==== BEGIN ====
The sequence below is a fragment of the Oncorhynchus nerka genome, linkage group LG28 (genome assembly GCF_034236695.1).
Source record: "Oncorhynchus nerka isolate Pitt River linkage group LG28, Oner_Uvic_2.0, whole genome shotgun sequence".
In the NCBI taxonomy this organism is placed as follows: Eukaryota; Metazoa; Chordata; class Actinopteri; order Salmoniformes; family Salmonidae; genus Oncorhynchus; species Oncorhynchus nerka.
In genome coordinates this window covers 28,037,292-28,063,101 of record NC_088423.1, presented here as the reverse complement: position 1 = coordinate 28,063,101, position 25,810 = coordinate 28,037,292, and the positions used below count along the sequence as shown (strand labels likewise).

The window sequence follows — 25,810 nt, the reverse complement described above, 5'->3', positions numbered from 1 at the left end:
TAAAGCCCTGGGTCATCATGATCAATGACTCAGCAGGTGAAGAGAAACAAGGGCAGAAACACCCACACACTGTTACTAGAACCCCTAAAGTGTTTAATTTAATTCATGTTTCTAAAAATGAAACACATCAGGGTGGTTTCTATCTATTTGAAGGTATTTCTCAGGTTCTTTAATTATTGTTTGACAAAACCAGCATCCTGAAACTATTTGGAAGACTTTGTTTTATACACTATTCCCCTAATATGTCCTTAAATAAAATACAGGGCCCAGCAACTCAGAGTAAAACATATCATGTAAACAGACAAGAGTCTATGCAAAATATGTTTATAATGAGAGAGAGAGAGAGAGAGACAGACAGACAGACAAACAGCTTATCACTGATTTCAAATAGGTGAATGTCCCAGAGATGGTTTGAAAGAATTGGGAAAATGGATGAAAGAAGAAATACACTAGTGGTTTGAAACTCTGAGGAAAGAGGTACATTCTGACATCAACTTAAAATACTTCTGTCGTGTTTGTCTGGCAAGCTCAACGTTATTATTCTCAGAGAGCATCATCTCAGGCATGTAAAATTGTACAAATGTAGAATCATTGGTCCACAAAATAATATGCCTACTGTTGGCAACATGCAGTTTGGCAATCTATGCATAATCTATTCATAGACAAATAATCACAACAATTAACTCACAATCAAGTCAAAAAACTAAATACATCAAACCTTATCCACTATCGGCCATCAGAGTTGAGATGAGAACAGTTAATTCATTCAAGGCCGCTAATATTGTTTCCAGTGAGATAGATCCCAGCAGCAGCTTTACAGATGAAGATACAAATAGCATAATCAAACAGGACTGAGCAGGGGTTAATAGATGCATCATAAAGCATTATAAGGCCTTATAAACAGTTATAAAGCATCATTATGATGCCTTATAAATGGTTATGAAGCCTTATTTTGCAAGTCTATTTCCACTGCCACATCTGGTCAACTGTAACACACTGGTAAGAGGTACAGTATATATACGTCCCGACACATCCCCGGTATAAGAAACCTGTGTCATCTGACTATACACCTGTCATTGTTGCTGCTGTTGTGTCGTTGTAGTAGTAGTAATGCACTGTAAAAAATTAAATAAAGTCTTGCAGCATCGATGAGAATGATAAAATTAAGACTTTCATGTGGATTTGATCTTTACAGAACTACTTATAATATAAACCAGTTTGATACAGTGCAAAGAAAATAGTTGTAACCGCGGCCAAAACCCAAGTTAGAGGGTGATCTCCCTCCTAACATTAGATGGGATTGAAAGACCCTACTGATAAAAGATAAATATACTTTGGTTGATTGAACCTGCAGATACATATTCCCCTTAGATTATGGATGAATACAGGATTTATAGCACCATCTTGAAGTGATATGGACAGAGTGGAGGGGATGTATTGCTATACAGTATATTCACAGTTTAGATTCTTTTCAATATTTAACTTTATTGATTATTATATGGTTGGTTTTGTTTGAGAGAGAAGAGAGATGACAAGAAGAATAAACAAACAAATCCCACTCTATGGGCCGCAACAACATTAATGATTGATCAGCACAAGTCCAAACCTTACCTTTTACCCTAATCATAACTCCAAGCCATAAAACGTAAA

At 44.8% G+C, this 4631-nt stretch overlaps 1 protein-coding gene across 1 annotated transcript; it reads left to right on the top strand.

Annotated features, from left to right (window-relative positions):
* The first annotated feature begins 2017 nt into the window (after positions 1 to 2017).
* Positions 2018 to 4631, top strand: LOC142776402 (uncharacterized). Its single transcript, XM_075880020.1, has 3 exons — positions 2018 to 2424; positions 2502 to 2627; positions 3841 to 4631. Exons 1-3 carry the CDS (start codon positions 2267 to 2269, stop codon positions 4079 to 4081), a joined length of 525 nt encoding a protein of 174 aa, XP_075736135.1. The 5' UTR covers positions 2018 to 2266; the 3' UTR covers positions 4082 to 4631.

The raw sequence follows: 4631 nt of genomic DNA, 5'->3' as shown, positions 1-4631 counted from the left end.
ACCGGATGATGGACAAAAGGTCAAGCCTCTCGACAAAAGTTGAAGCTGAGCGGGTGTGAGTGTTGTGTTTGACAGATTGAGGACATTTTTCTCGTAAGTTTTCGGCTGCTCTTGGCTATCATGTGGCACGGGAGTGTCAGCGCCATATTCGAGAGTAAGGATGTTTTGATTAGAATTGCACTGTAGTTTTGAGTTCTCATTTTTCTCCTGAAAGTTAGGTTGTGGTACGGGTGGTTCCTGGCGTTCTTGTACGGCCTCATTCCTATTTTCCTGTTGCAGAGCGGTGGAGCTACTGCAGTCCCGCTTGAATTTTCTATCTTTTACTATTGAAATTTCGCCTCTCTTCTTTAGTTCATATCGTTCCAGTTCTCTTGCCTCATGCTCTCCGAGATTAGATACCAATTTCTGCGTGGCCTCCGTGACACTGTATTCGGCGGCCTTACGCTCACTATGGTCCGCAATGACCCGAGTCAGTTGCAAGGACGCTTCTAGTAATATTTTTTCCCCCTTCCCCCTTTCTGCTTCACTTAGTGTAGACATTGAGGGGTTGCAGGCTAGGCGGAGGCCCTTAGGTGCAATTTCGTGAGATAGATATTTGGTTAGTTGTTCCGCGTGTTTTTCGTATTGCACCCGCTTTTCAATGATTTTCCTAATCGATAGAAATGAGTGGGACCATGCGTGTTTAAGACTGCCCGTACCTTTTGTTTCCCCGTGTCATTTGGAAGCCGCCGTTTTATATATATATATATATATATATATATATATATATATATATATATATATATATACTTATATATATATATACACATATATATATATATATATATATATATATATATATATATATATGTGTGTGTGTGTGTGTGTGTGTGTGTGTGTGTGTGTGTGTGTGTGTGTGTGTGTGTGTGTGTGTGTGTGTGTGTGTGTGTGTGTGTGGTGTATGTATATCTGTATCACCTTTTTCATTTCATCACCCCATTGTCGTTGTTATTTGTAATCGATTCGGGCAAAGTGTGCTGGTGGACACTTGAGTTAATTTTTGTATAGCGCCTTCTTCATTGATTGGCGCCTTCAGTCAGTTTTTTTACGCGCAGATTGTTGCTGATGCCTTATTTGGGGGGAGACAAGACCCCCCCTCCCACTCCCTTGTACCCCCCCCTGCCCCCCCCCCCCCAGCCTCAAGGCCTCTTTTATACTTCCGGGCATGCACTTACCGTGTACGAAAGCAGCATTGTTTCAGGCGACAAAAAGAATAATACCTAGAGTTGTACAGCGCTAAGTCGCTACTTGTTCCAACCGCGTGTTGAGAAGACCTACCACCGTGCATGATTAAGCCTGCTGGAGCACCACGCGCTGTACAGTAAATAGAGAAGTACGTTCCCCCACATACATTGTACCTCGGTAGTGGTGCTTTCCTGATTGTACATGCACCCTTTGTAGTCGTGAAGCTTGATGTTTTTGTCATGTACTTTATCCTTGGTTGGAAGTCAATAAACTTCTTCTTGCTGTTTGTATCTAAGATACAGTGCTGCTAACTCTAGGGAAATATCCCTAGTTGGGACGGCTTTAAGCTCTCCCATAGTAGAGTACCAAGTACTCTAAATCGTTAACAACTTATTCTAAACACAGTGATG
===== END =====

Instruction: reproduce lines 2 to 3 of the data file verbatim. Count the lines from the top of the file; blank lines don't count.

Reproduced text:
Source record: "Oncorhynchus nerka isolate Pitt River linkage group LG28, Oner_Uvic_2.0, whole genome shotgun sequence".
In the NCBI taxonomy this organism is placed as follows: Eukaryota; Metazoa; Chordata; class Actinopteri; order Salmoniformes; family Salmonidae; genus Oncorhynchus; species Oncorhynchus nerka.